"After Auschwitz, poetry is barbaric," wrote the German critic Theodor Adorno. But the Life and Death Orchestra adhere to the greater imperative; the need to give voice to feelings of guilt, anger, despair and human betrayal, to speak of the unspeakable.
As they play and sing, pictures begin to form of a terrible, monochrome place; a place where real and desperate people throw their last messages from trains and gas is carried to the chambers in Red Cross vans; a place where children are flung in the air for target practice and parents must scour the ground for little naked bodies.

And so what was billed as "an astonishingly dramatic musical performance" was, in many ways, the opposite; a simple, delicate, respectful and utterly moving collection of songs, narratives and instrumental pieces, eschewing the blatancy of drama in favour of the power of words and music and the sheer weight of history.

The songs are rich and intense - from strong narrative works like "Five Men" or "Death Fugue", musically reminiscent of Bob Dylan's best work, to melancholy gypsy paeans and exceptional, emotional pieces like "This Way to the Gas". At times the violin becomes a train, then the screams of its human cargo; Herbie Flowers's bass talks of foreboding and doom; Angi Mariani's voice soars sweetly and the sense of engagement is total. I would have liked a little more from Bill Smith in the way of introductions to some of the pieces and the stage lighting was a bit on the harsh and static side. Other than that, it lives long in the memory, one of the most moving and enriching shows on the Fringe.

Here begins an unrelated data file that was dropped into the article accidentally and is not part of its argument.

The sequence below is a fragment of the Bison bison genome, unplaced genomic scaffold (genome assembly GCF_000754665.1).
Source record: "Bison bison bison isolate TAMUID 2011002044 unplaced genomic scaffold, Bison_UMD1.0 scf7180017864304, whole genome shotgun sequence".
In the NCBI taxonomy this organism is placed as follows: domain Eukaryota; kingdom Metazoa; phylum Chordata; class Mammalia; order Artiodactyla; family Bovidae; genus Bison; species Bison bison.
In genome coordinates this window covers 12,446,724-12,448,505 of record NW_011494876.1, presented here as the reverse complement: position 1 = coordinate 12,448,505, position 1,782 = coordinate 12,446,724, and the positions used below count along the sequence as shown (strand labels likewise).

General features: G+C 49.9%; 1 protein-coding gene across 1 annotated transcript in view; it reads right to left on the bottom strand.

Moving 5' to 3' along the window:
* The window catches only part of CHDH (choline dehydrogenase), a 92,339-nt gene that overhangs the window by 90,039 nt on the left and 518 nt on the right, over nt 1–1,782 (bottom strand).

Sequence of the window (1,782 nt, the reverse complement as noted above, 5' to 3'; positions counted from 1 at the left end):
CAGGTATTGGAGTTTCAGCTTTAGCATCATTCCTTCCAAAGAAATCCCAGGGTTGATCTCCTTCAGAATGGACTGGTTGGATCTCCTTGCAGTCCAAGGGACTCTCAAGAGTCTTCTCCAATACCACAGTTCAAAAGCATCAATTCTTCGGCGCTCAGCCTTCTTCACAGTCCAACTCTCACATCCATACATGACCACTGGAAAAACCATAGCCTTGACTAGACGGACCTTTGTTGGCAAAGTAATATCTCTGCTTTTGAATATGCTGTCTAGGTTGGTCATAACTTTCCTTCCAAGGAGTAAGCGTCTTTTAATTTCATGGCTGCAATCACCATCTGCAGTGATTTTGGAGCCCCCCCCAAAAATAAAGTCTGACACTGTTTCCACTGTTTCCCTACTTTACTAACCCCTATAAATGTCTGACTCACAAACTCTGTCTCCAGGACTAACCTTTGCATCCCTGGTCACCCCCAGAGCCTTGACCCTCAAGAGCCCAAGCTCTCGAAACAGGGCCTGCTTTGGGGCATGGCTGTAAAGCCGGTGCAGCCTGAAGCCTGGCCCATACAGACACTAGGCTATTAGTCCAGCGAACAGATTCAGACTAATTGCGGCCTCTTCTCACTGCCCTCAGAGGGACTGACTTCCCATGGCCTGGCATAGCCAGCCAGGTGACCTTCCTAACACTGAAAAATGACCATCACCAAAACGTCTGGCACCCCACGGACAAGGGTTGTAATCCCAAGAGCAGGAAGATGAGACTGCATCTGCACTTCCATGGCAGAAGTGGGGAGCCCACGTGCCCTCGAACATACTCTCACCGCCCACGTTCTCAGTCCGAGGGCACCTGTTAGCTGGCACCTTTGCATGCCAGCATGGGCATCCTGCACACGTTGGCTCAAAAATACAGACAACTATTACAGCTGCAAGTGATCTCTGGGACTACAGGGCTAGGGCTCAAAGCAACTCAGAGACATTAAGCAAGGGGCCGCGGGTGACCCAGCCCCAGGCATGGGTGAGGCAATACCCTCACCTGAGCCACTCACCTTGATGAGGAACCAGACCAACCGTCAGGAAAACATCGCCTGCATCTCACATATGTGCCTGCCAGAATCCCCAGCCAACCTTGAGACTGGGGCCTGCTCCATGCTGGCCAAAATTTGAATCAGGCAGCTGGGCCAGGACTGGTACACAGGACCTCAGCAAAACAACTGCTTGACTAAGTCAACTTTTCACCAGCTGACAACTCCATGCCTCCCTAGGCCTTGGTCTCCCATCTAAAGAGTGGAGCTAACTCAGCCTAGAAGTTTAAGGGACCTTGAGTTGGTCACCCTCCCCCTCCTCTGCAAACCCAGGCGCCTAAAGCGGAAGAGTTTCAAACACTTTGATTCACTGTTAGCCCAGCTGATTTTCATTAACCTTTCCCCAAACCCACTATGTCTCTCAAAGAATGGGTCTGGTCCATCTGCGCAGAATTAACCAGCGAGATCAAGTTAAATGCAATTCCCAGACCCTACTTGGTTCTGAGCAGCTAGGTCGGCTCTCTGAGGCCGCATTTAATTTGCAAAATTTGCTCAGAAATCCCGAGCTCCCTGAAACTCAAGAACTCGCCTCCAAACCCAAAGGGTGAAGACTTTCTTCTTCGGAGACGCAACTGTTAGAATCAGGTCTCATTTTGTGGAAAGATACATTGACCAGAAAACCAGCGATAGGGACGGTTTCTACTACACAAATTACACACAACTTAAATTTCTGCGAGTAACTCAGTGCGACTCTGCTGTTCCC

Penny Barr Wednesday, 8th August 2001

starstarstarstarstar 5 stars

The Life & Death Orchestra This Way For The Gas Ladies & Gentlemen
Venue Komedia Southside

This is a unique show - a collection of poems on the holocaust set to music. It is simple but moving. Some of the songs are hauntingly beautiful and will linger in the mind long after the performance is over. The lyrics - which include work by two nobel laureates - are very powerful. It's the mix that hits you.

There are terrible images of course, and horrific gallows humour, as in Children ("You'd think it would be harder to kill the children. It's easy. They can be thrown in the air for target practice..."). However these are intertwined with poems of life, dignity - even love. And it has the terrible force of being true. A couple of pieces are responses to the holocaust, but most are auto-biographical. One is a last message from a child, thrown from a train: "Don't cry for me Mummy, I am strong."

Also included is a simple meditation on more recent genocides by British poet Kevin Carey: "Remember Dachau which you said would never happen again." The quality of playing is excellent. The music, which has an appropriately eastern european feel to it, sets of the poems well. Soft sad waltzs predominate, although a couple of pieces are pared down to rhythm and a tortured violin.

There are flaws to this show but the strength of the poetry shines through. It must be the most tragic moving show in the festival.

The Life and Death Orchestra

The musical programme of this piece, based on writings from and about the Holocaust, is a deeply moving experience. It is very much to the credit of the creators and performers that it is also ultimately more uplifting that depressing.

The seven piece orchestra is led by Bill Smith, who set the poetry, letters
and memoirs that make up the text to music. He alternates vocal duties with Angi Mariani, and while neither has a conventionally trained voice - he leans toward Dylanesque nasality while she has a church singer's tremolo - the roughness of their delivery gives it all a passionate sincerity.

Texts range from survivor memoirs to the works of poets like Zbigniew
Herbert and Czeslaw Milosz. The juxtapositions of prose and music can prove very affecting, as when the mode of a torch song supports lyrics about the ultimate separation. Most movingly, the programme ends with a waltz and the affirmation of love and life.a fully worthwhile hour.

Gerald Berkowitz, The Stage

Theatre Review
The Life and Death Orchestra